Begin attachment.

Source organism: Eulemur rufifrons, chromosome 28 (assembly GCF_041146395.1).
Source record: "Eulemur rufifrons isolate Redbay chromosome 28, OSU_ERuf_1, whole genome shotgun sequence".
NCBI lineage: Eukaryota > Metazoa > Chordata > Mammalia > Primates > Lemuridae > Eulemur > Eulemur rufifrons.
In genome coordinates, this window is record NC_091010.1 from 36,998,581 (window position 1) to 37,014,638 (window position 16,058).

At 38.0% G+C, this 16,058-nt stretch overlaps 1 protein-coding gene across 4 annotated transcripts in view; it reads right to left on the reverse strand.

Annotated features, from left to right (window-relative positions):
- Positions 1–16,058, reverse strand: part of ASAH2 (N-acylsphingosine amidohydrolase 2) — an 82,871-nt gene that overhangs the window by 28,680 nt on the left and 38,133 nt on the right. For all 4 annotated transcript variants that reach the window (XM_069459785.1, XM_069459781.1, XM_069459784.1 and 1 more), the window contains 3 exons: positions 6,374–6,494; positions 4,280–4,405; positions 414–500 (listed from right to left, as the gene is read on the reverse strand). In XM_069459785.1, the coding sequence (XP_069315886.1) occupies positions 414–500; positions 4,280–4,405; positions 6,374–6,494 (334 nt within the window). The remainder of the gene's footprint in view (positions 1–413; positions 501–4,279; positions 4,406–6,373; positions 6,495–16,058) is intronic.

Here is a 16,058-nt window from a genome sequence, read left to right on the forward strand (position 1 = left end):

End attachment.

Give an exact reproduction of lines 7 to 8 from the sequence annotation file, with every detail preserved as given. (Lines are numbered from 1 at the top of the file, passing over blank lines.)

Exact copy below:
- Positions 1–16,058, reverse strand: part of ASAH2 (N-acylsphingosine amidohydrolase 2) — an 82,871-nt gene that overhangs the window by 28,680 nt on the left and 38,133 nt on the right. For all 4 annotated transcript variants that reach the window (XM_069459785.1, XM_069459781.1, XM_069459784.1 and 1 more), the window contains 3 exons: positions 6,374–6,494; positions 4,280–4,405; positions 414–500 (listed from right to left, as the gene is read on the reverse strand). In XM_069459785.1, the coding sequence (XP_069315886.1) occupies positions 414–500; positions 4,280–4,405; positions 6,374–6,494 (334 nt within the window). The remainder of the gene's footprint in view (positions 1–413; positions 501–4,279; positions 4,406–6,373; positions 6,495–16,058) is intronic.

Here is a 16,058-nt window from a genome sequence, read left to right on the forward strand (position 1 = left end):